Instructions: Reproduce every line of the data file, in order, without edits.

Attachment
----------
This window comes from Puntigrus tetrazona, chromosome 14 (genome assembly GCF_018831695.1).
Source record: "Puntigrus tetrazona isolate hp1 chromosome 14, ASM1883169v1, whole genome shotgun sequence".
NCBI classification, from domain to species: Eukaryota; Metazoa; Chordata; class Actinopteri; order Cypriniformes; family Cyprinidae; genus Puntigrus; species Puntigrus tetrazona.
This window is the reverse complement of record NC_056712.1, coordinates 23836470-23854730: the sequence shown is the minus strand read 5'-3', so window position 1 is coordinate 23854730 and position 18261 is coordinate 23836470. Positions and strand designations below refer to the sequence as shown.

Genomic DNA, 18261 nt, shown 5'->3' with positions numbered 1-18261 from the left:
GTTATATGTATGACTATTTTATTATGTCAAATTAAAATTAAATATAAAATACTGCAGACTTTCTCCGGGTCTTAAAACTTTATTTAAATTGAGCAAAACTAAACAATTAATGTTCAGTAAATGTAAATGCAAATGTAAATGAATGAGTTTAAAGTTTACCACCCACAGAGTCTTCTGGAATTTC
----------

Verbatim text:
This window comes from Puntigrus tetrazona, chromosome 14 (genome assembly GCF_018831695.1).
Source record: "Puntigrus tetrazona isolate hp1 chromosome 14, ASM1883169v1, whole genome shotgun sequence".
NCBI classification, from domain to species: Eukaryota; Metazoa; Chordata; class Actinopteri; order Cypriniformes; family Cyprinidae; genus Puntigrus; species Puntigrus tetrazona.
This window is the reverse complement of record NC_056712.1, coordinates 23836470-23854730: the sequence shown is the minus strand read 5'-3', so window position 1 is coordinate 23854730 and position 18261 is coordinate 23836470. Positions and strand designations below refer to the sequence as shown.

Genomic DNA, 18261 nt, shown 5'->3' with positions numbered 1-18261 from the left:
GTTATATGTATGACTATTTTATTATGTCAAATTAAAATTAAATATAAAATACTGCAGACTTTCTCCGGGTCTTAAAACTTTATTTAAATTGAGCAAAACTAAACAATTAATGTTCAGTAAATGTAAATGCAAATGTAAATGAATGAGTTTAAAGTTTACCACCCACAGAGTCTTCTGGAATTTC